"_____, of _____, being the proprietor of the patent right to manufacture a breechloading arm, known as _____, do hereby bind _____ heirs, executors, and assigns to grant to the United States government, if called on within three years from this date to make such grant, the right to manufacture the aforesaid breechloading arm on the following terms, viz:"
"For payment to _____ of _____ dollar per arm for the
privilege of manufacturing fifty thousand; of _____ dollar per arm for the privilege of manufacturing one hundred thousand; of _____ dollar per arm for the privilege of manufacturing two hundred thousand; and of _____ dollar per arm for the privilege of manufacturing any additional number of arms; provided, that when the government shall have paid the total amount, _____ dollars, counting each and every payment, then it shall have the full and entire privilege of manufacturing _____ patented arms, for its own use, without further payment to _____ on account of _____ patent right. Each payment, as above specified, to be made for not less than five thousand arms. Or by the payment of _____ dollars within three years from this date, the privilege of manufacturing as many arms as may be desired shall be granted to the United States."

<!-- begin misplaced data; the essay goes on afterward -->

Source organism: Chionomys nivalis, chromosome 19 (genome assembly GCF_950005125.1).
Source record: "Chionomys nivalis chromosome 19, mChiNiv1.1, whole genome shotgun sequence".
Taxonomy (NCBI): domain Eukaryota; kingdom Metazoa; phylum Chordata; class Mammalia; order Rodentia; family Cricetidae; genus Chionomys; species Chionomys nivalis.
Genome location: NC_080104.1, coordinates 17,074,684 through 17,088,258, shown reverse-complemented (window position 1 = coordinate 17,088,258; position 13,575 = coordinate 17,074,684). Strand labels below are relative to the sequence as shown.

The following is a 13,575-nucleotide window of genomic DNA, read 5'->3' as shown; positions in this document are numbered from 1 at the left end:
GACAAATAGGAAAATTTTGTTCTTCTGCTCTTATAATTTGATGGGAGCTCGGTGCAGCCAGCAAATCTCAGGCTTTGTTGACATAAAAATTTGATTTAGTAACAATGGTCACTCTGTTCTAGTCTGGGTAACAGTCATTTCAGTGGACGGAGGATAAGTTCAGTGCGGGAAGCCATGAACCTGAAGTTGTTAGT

In response to the circular, the petitioner, among others, on March 27, 1866, forwarded a communication, a part of which is as follows:
"The Berdan Firearms Co., of New York, New York, being the proprietor of the patent right to manufacture a breechloading arm known as the 'Berdan Breech Loader,' do hereby bind ourselves, heirs, executors, and assigns to grant to the United States government, if called on within three years from this date to make such grant, the right to manufacture the aforesaid breechloading arms on the following terms, viz.:"
"For payment to us of two dollars per arm for the privilege of manufacturing fifty thousand; of one and threequarters dollars per arm for the privilege of manufacturing one hundred thousand; of one and onehalf dollars per arm for privilege of manufacturing two hundred thousand; and of one and onequarter dollars per arm for the privilege of manufacturing any additional number of arms."